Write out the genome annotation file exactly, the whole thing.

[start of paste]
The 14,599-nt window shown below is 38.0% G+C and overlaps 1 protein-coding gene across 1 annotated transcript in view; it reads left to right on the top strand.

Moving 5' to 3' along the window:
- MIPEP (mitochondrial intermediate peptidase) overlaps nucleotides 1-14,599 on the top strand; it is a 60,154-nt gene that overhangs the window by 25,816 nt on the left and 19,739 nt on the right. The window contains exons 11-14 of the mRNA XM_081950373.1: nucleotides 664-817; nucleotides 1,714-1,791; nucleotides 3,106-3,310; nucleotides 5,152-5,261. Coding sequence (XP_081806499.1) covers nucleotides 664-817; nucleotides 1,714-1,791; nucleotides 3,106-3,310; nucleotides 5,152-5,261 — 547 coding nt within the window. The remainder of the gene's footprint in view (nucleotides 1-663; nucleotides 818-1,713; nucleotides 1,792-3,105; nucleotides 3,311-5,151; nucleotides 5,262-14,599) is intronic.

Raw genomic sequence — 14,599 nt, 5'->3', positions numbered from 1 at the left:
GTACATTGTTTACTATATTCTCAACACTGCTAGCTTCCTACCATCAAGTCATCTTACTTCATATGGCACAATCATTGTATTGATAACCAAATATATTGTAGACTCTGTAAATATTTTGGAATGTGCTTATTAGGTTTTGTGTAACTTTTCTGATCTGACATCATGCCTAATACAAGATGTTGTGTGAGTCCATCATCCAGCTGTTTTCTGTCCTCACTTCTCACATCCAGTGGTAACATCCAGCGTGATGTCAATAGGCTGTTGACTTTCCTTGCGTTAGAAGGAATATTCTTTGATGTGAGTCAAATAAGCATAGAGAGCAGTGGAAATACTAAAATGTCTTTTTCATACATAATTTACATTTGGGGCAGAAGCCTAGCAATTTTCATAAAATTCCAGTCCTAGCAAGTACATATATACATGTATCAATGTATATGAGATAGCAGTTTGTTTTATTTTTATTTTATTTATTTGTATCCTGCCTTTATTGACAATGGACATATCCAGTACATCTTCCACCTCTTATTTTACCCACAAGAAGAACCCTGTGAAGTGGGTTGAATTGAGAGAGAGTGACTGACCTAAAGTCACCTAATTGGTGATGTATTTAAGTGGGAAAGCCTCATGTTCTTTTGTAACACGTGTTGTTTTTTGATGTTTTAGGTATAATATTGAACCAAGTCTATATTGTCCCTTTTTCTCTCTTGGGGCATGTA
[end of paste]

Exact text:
The 14,599-nt window shown below is 38.0% G+C and overlaps 1 protein-coding gene across 1 annotated transcript in view; it reads left to right on the top strand.

Moving 5' to 3' along the window:
- MIPEP (mitochondrial intermediate peptidase) overlaps nucleotides 1-14,599 on the top strand; it is a 60,154-nt gene that overhangs the window by 25,816 nt on the left and 19,739 nt on the right. The window contains exons 11-14 of the mRNA XM_081950373.1: nucleotides 664-817; nucleotides 1,714-1,791; nucleotides 3,106-3,310; nucleotides 5,152-5,261. Coding sequence (XP_081806499.1) covers nucleotides 664-817; nucleotides 1,714-1,791; nucleotides 3,106-3,310; nucleotides 5,152-5,261 — 547 coding nt within the window. The remainder of the gene's footprint in view (nucleotides 1-663; nucleotides 818-1,713; nucleotides 1,792-3,105; nucleotides 3,311-5,151; nucleotides 5,262-14,599) is intronic.

Raw genomic sequence — 14,599 nt, 5'->3', positions numbered from 1 at the left:
GTACATTGTTTACTATATTCTCAACACTGCTAGCTTCCTACCATCAAGTCATCTTACTTCATATGGCACAATCATTGTATTGATAACCAAATATATTGTAGACTCTGTAAATATTTTGGAATGTGCTTATTAGGTTTTGTGTAACTTTTCTGATCTGACATCATGCCTAATACAAGATGTTGTGTGAGTCCATCATCCAGCTGTTTTCTGTCCTCACTTCTCACATCCAGTGGTAACATCCAGCGTGATGTCAATAGGCTGTTGACTTTCCTTGCGTTAGAAGGAATATTCTTTGATGTGAGTCAAATAAGCATAGAGAGCAGTGGAAATACTAAAATGTCTTTTTCATACATAATTTACATTTGGGGCAGAAGCCTAGCAATTTTCATAAAATTCCAGTCCTAGCAAGTACATATATACATGTATCAATGTATATGAGATAGCAGTTTGTTTTATTTTTATTTTATTTATTTGTATCCTGCCTTTATTGACAATGGACATATCCAGTACATCTTCCACCTCTTATTTTACCCACAAGAAGAACCCTGTGAAGTGGGTTGAATTGAGAGAGAGTGACTGACCTAAAGTCACCTAATTGGTGATGTATTTAAGTGGGAAAGCCTCATGTTCTTTTGTAACACGTGTTGTTTTTTGATGTTTTAGGTATAATATTGAACCAAGTCTATATTGTCCCTTTTTCTCTCTTGGGGCATGTA